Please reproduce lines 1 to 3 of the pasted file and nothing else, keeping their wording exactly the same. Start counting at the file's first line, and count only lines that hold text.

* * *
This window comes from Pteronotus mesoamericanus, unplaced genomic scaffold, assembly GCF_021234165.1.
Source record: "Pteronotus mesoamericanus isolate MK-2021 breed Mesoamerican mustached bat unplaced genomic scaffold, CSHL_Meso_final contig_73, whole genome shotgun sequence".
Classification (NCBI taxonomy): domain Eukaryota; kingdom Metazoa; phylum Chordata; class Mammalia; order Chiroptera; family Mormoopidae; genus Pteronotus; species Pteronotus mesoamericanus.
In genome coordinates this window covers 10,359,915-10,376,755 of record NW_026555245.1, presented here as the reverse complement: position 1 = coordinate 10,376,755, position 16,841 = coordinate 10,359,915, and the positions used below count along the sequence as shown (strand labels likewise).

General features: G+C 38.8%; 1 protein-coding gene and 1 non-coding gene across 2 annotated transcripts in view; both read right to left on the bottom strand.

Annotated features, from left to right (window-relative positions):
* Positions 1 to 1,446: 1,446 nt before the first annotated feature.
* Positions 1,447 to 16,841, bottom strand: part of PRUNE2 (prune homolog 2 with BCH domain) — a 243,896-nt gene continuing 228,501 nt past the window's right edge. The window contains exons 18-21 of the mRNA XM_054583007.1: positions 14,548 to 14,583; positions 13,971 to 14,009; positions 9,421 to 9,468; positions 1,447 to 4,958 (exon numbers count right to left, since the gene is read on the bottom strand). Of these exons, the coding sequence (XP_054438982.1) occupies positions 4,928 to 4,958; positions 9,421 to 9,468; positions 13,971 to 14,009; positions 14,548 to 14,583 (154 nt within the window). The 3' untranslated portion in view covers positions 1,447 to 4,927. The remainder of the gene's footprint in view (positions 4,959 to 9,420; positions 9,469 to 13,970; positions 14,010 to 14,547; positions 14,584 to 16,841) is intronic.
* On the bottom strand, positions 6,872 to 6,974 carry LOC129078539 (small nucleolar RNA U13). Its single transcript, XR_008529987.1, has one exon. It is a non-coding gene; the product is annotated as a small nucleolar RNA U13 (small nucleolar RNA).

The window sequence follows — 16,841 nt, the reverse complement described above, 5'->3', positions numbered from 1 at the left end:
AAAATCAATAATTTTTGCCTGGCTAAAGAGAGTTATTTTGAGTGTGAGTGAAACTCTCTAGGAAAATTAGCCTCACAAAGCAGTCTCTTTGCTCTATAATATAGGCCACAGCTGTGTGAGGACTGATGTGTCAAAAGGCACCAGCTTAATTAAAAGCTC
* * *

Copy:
This window comes from Pteronotus mesoamericanus, unplaced genomic scaffold, assembly GCF_021234165.1.
Source record: "Pteronotus mesoamericanus isolate MK-2021 breed Mesoamerican mustached bat unplaced genomic scaffold, CSHL_Meso_final contig_73, whole genome shotgun sequence".
Classification (NCBI taxonomy): domain Eukaryota; kingdom Metazoa; phylum Chordata; class Mammalia; order Chiroptera; family Mormoopidae; genus Pteronotus; species Pteronotus mesoamericanus.